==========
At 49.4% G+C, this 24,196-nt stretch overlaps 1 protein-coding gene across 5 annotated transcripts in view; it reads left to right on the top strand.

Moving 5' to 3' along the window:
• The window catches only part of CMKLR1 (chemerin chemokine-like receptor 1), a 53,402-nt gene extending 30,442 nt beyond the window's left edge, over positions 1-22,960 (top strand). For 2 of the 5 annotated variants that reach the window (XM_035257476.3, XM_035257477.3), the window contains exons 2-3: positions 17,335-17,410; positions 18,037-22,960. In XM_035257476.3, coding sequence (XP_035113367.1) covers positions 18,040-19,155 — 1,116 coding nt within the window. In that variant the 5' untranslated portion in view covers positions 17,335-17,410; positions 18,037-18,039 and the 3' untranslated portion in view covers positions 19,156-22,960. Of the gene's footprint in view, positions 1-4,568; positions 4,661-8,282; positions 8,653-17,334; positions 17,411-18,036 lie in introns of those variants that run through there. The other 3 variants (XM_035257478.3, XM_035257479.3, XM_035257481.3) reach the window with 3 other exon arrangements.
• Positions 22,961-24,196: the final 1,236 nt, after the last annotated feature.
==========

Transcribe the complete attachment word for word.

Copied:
At 49.4% G+C, this 24,196-nt stretch overlaps 1 protein-coding gene across 5 annotated transcripts in view; it reads left to right on the top strand.

Moving 5' to 3' along the window:
• The window catches only part of CMKLR1 (chemerin chemokine-like receptor 1), a 53,402-nt gene extending 30,442 nt beyond the window's left edge, over positions 1-22,960 (top strand). For 2 of the 5 annotated variants that reach the window (XM_035257476.3, XM_035257477.3), the window contains exons 2-3: positions 17,335-17,410; positions 18,037-22,960. In XM_035257476.3, coding sequence (XP_035113367.1) covers positions 18,040-19,155 — 1,116 coding nt within the window. In that variant the 5' untranslated portion in view covers positions 17,335-17,410; positions 18,037-18,039 and the 3' untranslated portion in view covers positions 19,156-22,960. Of the gene's footprint in view, positions 1-4,568; positions 4,661-8,282; positions 8,653-17,334; positions 17,411-18,036 lie in introns of those variants that run through there. The other 3 variants (XM_035257478.3, XM_035257479.3, XM_035257481.3) reach the window with 3 other exon arrangements.
• Positions 22,961-24,196: the final 1,236 nt, after the last annotated feature.